The powerful first-person narratives of this collection show us a world where gender exists along a spectrum, a web, a multidimensional space. Nuanced storytellers break away from mainstream portrayals of gender diversity, cutting across lines of age, race, ethnicity, ability, class, religion, family, and relationships. From Suzi, who wonders whether she’ll ever “feel” like a woman after living fifty years as a man, to Aubri, who grew up in a cash-strapped fundamentalist household, to Sand, who must reconcile the dual roles of trans advocate and therapist, the writers’ conceptions of gender are inextricably intertwined with broader systemic issues. Labeled gender outlaws, gender rebels, genderqueer, or simply human, the voices in Nonbinary illustrate what life could be if we allowed the rigid categories of “man” and “woman” to loosen and bend. They speak to everyone who has questioned gender or has paused to wonder, What does it mean to be a man or a woman—and why do we care so much?
September 2023 Selection
Finding Latinx: In Search of the Voices Redefining Latino Identity
By Paola Ramos
Latinos across the United States are redefining identities, pushing boundaries, and awakening politically in powerful and surprising ways. Many—Afrolatino, indigenous, Muslim, queer and undocumented, living in large cities and small towns—are voices who have been chronically overlooked in how the diverse population of almost sixty million Latinos in the U.S. has been represented. No longer.
In this empowering cross-country travelogue, journalist and activist Paola Ramos embarks on a journey to find the communities of people defining the controversial term, “Latinx.” Drawing on intensive field research as well as her own personal story, Ramos chronicles how “Latinx” has given rise to a sense of collectivity and solidarity among Latinos unseen in this country for decades.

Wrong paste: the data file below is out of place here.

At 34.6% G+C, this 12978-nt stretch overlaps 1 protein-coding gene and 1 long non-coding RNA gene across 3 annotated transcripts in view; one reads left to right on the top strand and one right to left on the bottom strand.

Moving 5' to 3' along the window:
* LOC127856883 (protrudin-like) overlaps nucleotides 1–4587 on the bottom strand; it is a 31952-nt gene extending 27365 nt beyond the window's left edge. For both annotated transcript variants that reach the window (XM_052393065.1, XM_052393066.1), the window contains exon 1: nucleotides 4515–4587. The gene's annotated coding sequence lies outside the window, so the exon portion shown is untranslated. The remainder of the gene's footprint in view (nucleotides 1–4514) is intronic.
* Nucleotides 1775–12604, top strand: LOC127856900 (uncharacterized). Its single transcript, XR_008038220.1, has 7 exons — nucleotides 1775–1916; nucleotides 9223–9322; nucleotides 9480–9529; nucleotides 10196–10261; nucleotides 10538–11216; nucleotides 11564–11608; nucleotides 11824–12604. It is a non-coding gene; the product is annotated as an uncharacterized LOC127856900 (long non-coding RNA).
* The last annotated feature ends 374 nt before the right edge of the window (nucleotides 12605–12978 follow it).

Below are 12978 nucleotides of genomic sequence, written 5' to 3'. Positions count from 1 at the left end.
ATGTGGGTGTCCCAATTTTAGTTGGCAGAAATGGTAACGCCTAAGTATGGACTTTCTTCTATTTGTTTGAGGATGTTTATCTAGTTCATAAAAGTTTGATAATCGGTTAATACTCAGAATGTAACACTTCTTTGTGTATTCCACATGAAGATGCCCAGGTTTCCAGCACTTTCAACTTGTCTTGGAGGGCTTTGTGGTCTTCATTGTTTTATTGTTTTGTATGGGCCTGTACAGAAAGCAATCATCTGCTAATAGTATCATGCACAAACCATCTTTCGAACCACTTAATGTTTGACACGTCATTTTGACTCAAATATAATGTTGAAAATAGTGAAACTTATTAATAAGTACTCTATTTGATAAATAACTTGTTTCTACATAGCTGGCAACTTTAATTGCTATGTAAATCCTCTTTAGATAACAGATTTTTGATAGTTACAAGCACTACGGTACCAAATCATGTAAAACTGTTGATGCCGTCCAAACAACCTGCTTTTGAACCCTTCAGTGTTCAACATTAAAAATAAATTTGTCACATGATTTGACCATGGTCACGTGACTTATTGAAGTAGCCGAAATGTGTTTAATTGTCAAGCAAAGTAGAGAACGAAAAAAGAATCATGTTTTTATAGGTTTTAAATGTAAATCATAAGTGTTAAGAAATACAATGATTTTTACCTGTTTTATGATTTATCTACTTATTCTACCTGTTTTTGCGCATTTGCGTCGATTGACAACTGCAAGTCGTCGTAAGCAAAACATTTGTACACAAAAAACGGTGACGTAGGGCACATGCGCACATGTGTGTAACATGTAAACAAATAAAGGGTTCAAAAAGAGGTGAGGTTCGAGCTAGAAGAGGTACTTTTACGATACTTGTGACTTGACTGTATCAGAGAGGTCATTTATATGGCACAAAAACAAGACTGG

A vital and inspiring work of reportage, Finding Latinx calls on all of us to expand our understanding of what it means to be Latino and what it means to be American. The first step towards change, writes Ramos, is for us to recognize who we are.
Books are chosen by the inclusive culture sub-group of the DEI Committee. Members of the book club and the broader UWS community are also invited to make book suggestions by sending ideas to [email protected].
How to Get a Book
- Use a copy you already own or borrow from a friend/ colleague
- Reach out to your local library, including the UWS library
- Check out used or inexpensive options at a local or online bookstore
- The DEI Committee will have a limited number of copies for employees to borrow. Contact Bola Majekobaje for more information.
Sponsored by the Office of Diversity, Equity and Inclusion.
- DEI Committee
- UWS Library
Inclusive Culture Sub-Committee members: Johnny Kang, Bola Majekobaje, Ritah Parrish, and Alec Torres
- Foster a co-learning environment. We are all on a path of learning and are striving to do the best we can. Gaining cultural competence and practicing cultural humility is a life-long process.
- Correct gently, but do correct. If participants say something that is incorrect or offensive, politely address what was said. One method is to use curiosity and inquiry if there are questions about intent. For example… “Tell me more about what you mean when you say…?”
- Make space, take space. Participants should be aware of how much they are speaking. If they feel they are speaking a lot, they should let others speak, and if they find themselves not talking, they should try to contribute some comments, ideas, or suggestions.
- Assess your individual safety and use discernment. Your individual safety is important. Please only share as much as you feel comfortable. The intent is that learnings from the book club will be shared, but please refrain from using names or personal stories of colleagues.
- At the same time, lean into discomfort. Book club topics can sometimes be challenging. Be willing to experience some discomfort in discussions, and learn from that experience.
- Take care of yourself. If the discussion is too intense or makes you feel too uncomfortable, please feel free to step away.
- Use “I” statements. Everyone should speak from his/her/their own experiences.